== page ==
They seemed to only see an aberrant foreigner randomly traveling to and from the US, instead of a skilled person that American companies have tried to hire legally.
I further explained that my current work visa application had been complicated due to a filing mistake and that I had been waiting on a decision. This fell on deaf ears. They searched my backpack, found my hackathon badge which drew incredible suspicion and asked, “What’s a hackathon? Are you a hacker?” I slowly explained that I’m a social entrepreneur promoting global change through the concept of ‘hackathons’ where attendees work together and find solutions to community issues within a tight time constraint. They were dismissive and didn’t seem to want to hear an explanation. We spoke two totally different languages. Mine, the language of reasoned hope and optimism. Theirs, the language of suspicious cynicism, fear and ignorance.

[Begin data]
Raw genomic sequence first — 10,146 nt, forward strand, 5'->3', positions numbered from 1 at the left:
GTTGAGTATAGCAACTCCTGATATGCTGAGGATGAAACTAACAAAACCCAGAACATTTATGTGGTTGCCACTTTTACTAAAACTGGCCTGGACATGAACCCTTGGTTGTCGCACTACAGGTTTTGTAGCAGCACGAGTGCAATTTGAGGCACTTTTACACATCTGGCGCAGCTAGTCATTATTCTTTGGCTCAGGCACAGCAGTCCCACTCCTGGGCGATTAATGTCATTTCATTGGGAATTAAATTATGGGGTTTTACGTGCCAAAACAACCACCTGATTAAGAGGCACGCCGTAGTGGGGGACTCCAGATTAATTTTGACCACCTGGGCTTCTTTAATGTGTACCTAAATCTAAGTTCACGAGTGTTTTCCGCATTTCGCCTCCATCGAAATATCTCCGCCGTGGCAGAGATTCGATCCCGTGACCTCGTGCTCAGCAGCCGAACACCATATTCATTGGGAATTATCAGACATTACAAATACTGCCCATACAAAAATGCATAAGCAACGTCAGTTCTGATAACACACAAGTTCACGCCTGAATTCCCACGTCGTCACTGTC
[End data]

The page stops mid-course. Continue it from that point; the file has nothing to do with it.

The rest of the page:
After a litany of questions I was finally given a reason as to why I was being held. The two officers viewed my travels as ‘gaming the system’. I denied this citing that I run a legitimate non-profit organization based in the US, but they were adamant with their stance. My previous notion of being pre-judged and condemned was accurate. This is when I heard those dreadful words:
“We’re denying you re-entry into the United States and deporting you back to Mexico tonight. You won’t be allowed back into the US”
I was handed a plane ticket, put into a small cage in the back of a police van and transported to a secondary detention center. I was being treated like a common criminal without having committed any crime. I was frantic.